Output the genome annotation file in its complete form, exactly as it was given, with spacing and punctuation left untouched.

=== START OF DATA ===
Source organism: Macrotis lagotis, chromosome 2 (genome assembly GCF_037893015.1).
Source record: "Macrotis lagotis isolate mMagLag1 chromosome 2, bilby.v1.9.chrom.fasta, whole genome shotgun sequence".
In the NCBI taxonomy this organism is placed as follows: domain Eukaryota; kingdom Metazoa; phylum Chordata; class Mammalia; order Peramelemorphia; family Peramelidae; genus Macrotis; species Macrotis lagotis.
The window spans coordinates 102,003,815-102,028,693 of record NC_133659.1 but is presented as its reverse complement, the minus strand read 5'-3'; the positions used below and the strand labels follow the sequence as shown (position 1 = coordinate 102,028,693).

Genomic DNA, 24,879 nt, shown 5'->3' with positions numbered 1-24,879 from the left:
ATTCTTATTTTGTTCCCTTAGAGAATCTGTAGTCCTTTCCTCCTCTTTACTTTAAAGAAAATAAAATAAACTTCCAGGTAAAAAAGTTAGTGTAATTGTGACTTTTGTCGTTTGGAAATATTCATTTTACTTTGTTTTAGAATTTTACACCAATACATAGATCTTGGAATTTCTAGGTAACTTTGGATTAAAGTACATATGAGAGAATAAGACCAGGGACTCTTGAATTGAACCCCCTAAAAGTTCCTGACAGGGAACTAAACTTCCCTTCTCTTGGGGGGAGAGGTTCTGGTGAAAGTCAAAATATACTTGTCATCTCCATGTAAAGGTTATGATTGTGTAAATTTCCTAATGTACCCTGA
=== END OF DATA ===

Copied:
Source organism: Macrotis lagotis, chromosome 2 (genome assembly GCF_037893015.1).
Source record: "Macrotis lagotis isolate mMagLag1 chromosome 2, bilby.v1.9.chrom.fasta, whole genome shotgun sequence".
In the NCBI taxonomy this organism is placed as follows: domain Eukaryota; kingdom Metazoa; phylum Chordata; class Mammalia; order Peramelemorphia; family Peramelidae; genus Macrotis; species Macrotis lagotis.
The window spans coordinates 102,003,815-102,028,693 of record NC_133659.1 but is presented as its reverse complement, the minus strand read 5'-3'; the positions used below and the strand labels follow the sequence as shown (position 1 = coordinate 102,028,693).

Genomic DNA, 24,879 nt, shown 5'->3' with positions numbered 1-24,879 from the left:
ATTCTTATTTTGTTCCCTTAGAGAATCTGTAGTCCTTTCCTCCTCTTTACTTTAAAGAAAATAAAATAAACTTCCAGGTAAAAAAGTTAGTGTAATTGTGACTTTTGTCGTTTGGAAATATTCATTTTACTTTGTTTTAGAATTTTACACCAATACATAGATCTTGGAATTTCTAGGTAACTTTGGATTAAAGTACATATGAGAGAATAAGACCAGGGACTCTTGAATTGAACCCCCTAAAAGTTCCTGACAGGGAACTAAACTTCCCTTCTCTTGGGGGGAGAGGTTCTGGTGAAAGTCAAAATATACTTGTCATCTCCATGTAAAGGTTATGATTGTGTAAATTTCCTAATGTACCCTGA